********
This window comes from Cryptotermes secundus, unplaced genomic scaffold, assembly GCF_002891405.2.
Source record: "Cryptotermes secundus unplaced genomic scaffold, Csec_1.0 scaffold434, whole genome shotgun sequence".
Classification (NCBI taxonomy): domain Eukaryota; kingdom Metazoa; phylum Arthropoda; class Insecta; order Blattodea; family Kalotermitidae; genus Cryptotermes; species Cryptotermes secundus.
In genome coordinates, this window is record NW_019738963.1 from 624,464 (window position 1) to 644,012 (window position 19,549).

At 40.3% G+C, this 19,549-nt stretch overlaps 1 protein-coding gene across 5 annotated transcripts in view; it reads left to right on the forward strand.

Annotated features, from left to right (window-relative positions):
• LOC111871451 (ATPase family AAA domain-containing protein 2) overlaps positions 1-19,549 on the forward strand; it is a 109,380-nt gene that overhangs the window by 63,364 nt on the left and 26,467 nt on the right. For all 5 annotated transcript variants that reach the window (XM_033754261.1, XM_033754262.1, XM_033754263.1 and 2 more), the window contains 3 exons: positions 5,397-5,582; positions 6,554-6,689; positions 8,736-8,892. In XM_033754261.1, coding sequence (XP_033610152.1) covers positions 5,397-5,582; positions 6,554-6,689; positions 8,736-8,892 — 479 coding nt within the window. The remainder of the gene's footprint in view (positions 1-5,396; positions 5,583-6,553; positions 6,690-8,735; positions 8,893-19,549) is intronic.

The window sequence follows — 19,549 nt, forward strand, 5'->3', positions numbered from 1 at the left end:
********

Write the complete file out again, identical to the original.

This window comes from Cryptotermes secundus, unplaced genomic scaffold, assembly GCF_002891405.2.
Source record: "Cryptotermes secundus unplaced genomic scaffold, Csec_1.0 scaffold434, whole genome shotgun sequence".
Classification (NCBI taxonomy): domain Eukaryota; kingdom Metazoa; phylum Arthropoda; class Insecta; order Blattodea; family Kalotermitidae; genus Cryptotermes; species Cryptotermes secundus.
In genome coordinates, this window is record NW_019738963.1 from 624,464 (window position 1) to 644,012 (window position 19,549).

At 40.3% G+C, this 19,549-nt stretch overlaps 1 protein-coding gene across 5 annotated transcripts in view; it reads left to right on the forward strand.

Annotated features, from left to right (window-relative positions):
• LOC111871451 (ATPase family AAA domain-containing protein 2) overlaps positions 1-19,549 on the forward strand; it is a 109,380-nt gene that overhangs the window by 63,364 nt on the left and 26,467 nt on the right. For all 5 annotated transcript variants that reach the window (XM_033754261.1, XM_033754262.1, XM_033754263.1 and 2 more), the window contains 3 exons: positions 5,397-5,582; positions 6,554-6,689; positions 8,736-8,892. In XM_033754261.1, coding sequence (XP_033610152.1) covers positions 5,397-5,582; positions 6,554-6,689; positions 8,736-8,892 — 479 coding nt within the window. The remainder of the gene's footprint in view (positions 1-5,396; positions 5,583-6,553; positions 6,690-8,735; positions 8,893-19,549) is intronic.

The window sequence follows — 19,549 nt, forward strand, 5'->3', positions numbered from 1 at the left end: